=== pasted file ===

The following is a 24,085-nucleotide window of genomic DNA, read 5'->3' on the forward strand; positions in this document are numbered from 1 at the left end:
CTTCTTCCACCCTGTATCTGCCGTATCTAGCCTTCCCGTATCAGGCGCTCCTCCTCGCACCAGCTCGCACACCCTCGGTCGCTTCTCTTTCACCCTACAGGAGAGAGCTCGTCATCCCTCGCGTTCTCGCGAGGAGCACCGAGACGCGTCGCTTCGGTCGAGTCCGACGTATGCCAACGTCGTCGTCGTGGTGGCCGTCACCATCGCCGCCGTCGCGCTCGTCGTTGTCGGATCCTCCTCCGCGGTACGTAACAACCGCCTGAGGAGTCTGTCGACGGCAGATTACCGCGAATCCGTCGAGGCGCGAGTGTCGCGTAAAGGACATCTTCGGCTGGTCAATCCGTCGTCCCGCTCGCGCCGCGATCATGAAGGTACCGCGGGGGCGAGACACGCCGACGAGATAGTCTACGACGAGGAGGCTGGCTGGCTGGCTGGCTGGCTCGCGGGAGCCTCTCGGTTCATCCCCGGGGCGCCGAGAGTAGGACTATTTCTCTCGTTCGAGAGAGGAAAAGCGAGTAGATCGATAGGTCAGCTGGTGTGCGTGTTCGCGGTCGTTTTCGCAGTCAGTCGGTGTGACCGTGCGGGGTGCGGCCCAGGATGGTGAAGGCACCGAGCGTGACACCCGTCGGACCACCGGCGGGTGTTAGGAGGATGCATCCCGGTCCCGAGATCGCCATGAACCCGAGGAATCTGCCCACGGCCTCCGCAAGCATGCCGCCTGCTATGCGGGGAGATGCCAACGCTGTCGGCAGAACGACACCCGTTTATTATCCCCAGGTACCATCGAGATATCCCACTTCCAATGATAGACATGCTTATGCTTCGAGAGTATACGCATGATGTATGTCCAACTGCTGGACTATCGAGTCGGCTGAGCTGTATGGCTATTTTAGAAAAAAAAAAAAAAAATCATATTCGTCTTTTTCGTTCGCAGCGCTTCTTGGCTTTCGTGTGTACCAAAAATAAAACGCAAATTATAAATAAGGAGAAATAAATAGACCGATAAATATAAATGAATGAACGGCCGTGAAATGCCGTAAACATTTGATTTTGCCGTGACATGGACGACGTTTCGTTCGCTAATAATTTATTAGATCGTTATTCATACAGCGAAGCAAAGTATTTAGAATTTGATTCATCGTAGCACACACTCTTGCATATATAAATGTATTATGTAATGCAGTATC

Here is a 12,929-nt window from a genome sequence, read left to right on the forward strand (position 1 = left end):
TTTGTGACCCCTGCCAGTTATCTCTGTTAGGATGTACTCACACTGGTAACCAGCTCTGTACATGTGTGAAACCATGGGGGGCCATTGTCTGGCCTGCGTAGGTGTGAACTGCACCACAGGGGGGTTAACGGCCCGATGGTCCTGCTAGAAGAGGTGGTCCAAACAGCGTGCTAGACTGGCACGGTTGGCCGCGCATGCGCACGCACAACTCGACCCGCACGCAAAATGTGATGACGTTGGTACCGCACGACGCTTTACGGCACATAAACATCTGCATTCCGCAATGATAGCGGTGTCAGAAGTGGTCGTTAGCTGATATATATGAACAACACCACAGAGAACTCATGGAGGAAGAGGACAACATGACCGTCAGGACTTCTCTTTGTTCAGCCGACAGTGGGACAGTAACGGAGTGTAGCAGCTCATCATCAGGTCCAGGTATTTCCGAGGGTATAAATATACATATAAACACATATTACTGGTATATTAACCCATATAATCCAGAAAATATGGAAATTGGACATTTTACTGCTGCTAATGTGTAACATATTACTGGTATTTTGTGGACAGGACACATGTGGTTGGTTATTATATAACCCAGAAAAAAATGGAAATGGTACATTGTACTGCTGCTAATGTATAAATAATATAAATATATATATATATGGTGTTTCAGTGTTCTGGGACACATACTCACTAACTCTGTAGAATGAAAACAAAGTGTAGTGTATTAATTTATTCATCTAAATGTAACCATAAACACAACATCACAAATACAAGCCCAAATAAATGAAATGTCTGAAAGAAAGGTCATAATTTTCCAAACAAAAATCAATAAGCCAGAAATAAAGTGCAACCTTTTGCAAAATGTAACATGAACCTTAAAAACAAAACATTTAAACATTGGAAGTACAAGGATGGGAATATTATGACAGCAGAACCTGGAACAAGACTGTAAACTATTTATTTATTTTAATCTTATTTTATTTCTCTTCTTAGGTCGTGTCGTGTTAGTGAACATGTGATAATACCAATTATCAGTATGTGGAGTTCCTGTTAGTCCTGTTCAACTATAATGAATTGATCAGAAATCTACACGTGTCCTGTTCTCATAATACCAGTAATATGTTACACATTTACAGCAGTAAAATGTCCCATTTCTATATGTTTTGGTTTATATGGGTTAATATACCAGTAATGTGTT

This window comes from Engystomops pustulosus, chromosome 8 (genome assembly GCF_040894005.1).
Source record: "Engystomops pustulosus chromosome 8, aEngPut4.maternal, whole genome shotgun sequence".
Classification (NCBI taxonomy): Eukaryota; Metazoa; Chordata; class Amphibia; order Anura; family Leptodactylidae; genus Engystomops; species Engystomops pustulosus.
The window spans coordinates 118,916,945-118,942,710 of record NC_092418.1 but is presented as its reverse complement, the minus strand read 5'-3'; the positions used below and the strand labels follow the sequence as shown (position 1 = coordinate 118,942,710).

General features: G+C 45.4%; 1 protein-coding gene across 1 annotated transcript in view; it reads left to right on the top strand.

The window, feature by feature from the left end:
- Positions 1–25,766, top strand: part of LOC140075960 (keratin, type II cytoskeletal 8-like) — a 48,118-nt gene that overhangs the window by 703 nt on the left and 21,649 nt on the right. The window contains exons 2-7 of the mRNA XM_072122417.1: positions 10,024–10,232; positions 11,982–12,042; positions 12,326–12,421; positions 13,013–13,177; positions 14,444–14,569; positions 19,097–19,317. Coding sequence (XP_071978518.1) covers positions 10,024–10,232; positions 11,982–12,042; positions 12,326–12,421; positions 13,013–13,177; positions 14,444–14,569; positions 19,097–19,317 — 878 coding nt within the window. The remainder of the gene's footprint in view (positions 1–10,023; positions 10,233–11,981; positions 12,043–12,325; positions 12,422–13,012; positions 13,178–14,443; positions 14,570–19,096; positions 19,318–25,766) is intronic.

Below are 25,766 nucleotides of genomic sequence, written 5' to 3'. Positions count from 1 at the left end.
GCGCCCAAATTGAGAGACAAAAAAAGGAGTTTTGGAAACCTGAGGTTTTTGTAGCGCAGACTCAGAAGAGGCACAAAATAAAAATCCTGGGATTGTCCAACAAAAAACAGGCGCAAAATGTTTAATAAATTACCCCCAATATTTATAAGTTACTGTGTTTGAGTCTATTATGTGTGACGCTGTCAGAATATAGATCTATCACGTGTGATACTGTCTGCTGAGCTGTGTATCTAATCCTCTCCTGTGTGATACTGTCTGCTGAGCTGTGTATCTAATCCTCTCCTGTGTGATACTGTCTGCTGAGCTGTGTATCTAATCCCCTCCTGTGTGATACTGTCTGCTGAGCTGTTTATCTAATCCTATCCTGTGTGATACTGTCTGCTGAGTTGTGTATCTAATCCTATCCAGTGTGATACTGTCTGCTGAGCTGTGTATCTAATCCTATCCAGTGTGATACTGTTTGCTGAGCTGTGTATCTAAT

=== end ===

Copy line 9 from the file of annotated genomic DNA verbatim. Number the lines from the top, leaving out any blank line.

General features: G+C 45.4%; 1 protein-coding gene across 1 annotated transcript in view; it reads left to right on the top strand.